The other night I decided to find out what's under the carpet in my entryway. The carpet itself is wool, about 25 years old, so pale blue as to be almost colorless, with hardly any remaining nap. Its best feature, though, is that when I vacuum it, the pad bunches up under the carpet to make it all lumpy and I end up with a vacuum canister full of black dust. Niiiice. Anyway, I pulled up the corner of the carpet and looked under it. Tack strip, red foam padding (red??) and.....hardwood floor, in what seemed to be good condition. Wah-hoo! Two hours later, I realized my error. Under the red foam padding was the black foam padding I've been sucking up in the sweeper. Glued to the hardwood floor, with a 2-inch-or-so border between it and the wall. The bedroom floor's about a quarter-inch higher than the entryway floor, so some sucky previous owner leveled it out by making a doorway ramp of Quik-Rete. (Who were these people??? And what in the Sam Hill were they thinking???) I chiseled away the ramp, yanked about a hundred copper staples out of the floor with pliers, and I'm prying up the tack strip with a small crowbar and a hammer. But now I know what's under there: the floor's black from the pad residue, with narrow hardwood strips laid perpendicular to the front door (is that odd?), and undamaged except for all the nail and staple holes. I'm pretending it's black walnut until I save up enough money to have it refinished. The duct tape on the edges of the remaining carpet in the living room and the bedroom is such a nice look, and historically appropriate, too. In the photo you can see the remnants of the Quik-Rete ramp on the right side of the doorway and the sawn-in-half-vertically original door. All the doors in the house are like that--except for the bathroom door (not original) which was sawn in half horizontally. Sigh....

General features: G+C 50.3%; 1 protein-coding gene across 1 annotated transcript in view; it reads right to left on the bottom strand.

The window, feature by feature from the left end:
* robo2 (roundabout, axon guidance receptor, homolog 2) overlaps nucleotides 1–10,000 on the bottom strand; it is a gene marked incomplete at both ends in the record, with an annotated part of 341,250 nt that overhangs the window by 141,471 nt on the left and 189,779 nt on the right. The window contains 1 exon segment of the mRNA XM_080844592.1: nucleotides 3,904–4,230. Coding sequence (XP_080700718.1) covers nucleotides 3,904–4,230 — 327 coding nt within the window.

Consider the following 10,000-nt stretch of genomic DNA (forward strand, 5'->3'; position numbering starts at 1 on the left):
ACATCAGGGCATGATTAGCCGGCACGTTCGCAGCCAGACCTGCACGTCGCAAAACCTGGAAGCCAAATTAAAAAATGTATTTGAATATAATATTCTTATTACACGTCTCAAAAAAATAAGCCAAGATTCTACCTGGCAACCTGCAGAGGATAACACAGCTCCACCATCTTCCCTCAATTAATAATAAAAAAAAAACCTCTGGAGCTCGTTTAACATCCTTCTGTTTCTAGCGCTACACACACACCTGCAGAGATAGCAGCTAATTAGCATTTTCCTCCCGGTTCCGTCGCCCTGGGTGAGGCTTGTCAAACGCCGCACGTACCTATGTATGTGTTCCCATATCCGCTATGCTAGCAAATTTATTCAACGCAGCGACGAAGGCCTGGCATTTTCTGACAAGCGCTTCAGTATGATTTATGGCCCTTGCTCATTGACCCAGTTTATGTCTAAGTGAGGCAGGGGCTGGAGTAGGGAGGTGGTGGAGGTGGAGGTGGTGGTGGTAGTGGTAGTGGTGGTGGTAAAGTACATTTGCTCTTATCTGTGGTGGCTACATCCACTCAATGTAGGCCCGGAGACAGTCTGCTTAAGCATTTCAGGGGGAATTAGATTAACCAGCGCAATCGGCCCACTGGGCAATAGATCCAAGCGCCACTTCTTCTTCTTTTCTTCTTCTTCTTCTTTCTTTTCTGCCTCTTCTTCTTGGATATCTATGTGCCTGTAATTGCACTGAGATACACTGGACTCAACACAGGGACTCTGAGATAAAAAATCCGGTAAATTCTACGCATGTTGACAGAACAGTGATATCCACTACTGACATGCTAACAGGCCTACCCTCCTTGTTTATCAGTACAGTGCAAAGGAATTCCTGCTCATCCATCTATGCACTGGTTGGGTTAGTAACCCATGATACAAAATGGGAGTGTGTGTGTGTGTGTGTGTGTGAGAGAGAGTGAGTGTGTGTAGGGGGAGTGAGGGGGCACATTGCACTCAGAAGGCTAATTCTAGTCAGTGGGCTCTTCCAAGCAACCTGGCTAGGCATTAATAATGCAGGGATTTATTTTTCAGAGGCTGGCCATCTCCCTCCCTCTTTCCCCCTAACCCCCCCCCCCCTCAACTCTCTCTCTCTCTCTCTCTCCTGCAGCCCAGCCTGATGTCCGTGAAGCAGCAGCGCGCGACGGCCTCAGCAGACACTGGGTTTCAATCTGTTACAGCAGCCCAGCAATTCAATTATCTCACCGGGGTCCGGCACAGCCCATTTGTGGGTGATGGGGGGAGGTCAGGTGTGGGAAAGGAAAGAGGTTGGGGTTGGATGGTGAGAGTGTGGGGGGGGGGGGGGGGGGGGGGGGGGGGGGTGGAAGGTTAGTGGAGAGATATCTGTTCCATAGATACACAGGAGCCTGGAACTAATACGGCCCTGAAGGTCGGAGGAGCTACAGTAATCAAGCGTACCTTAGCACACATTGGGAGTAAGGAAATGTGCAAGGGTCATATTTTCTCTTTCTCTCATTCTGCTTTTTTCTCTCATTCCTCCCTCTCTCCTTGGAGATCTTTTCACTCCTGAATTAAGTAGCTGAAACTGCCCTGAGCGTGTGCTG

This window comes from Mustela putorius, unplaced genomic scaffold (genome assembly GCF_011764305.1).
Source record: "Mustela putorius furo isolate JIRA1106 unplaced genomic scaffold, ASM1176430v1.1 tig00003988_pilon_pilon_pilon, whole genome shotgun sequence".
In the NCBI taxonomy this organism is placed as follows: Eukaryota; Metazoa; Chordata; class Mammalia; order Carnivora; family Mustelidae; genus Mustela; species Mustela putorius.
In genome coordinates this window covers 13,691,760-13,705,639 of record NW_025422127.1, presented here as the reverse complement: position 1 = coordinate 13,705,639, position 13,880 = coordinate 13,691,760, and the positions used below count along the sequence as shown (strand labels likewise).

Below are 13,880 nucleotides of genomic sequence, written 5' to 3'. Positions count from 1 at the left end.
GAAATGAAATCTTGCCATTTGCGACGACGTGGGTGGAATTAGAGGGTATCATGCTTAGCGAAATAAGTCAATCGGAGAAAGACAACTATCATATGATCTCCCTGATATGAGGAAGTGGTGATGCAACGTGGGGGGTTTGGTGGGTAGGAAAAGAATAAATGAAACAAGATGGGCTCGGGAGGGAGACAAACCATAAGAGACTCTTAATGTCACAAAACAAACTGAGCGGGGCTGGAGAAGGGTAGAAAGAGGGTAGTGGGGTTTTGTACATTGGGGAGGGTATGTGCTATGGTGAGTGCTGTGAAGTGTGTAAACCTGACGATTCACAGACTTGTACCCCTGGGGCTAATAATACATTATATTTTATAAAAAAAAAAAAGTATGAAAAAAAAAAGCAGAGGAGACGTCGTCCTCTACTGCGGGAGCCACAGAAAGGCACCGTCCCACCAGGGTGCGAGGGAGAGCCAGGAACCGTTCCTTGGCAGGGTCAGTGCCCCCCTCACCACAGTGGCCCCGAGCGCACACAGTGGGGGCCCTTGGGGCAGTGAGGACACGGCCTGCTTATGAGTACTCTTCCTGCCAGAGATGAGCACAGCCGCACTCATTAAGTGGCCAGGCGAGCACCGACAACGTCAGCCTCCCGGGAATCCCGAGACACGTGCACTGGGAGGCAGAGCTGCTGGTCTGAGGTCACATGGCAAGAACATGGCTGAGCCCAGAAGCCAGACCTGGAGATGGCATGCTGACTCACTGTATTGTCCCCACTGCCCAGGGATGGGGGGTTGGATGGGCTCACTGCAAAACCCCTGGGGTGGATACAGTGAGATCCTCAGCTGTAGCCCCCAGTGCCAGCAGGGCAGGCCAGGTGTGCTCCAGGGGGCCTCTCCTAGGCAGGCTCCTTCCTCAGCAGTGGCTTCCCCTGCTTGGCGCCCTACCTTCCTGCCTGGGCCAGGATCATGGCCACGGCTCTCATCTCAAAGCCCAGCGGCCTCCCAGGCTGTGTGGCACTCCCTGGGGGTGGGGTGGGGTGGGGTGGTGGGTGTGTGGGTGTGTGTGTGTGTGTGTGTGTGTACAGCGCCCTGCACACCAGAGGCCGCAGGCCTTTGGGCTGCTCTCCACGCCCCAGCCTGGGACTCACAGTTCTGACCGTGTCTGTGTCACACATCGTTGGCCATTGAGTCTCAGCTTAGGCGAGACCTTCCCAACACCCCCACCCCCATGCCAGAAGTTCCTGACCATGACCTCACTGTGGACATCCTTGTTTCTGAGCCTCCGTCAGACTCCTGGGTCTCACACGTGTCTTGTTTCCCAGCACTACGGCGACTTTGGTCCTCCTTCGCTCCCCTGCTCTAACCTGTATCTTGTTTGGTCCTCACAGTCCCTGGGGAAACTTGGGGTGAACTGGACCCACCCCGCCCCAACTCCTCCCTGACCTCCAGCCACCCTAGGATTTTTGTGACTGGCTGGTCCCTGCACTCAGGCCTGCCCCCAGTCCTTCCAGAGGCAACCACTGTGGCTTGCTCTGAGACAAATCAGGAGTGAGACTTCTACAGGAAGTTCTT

Wednesday, July 18, 2007
Monday, July 9, 2007
Maybe I'm biased, but I think my house is the Audrey Hepburn of houses. Or, she could be with some help. Think Audrey Hepburn as Eliza Doolittle in "My Fair Lady" before Professor Higgins (thanks, Fargo!) got ahold of her. My house is now covered in dry, curling, cedar shingles applied sometime in the 1970s. Every once in a while, after a particularly windy storm, I find a couple of them in the yard. I keep hoping that one night they'll all blow away and reveal perfect original siding underneath. There is, in fact, original clapboard siding under the shingles, which I discovered after prying up a couple of the shingles and peeking underneath. Go inside the house and you'll see beautiful original trim everywhere, 12-foot-high ceilings, front windows with stained-glass lites, about 90% original plaster in beautiful shape, transom windows with the original working hardware on them, a gorgeous Eastlake-style front door, original finger lifts on the windows....a whole lot of potential. But there's also pale blue wool carpet covering the floors, vinyl wallpaper that looks like contact paper, drapes that appear to have been stolen from the set of the old "Dynasty" series, and several coats of paint over peeling wallpaper. And did I mention that all the original doors have been sawn in half lengthwise to make French doors? Sigh.....See? Eliza Doolittle--good bones, lots of potential, needs some help. Five years from frumpy to fabulous "My Fair Lady" status. That's my goal.
Sunday, July 8, 2007
Hello, and welcome to the first post in what so far seems to be the never-ending story of my attempts to restore an 1885 Victorian house mostly all by myself, and with limited funds. It's the first house I've ever owned and probably the last. My goal is to eventually be able to walk through it without seeing a dozen things that need to be done! Someday, maybe...In the meantime, I'll depend on everyone to give me advice and encouragement. (And if you have any spare cash laying around, you can give me that, too.)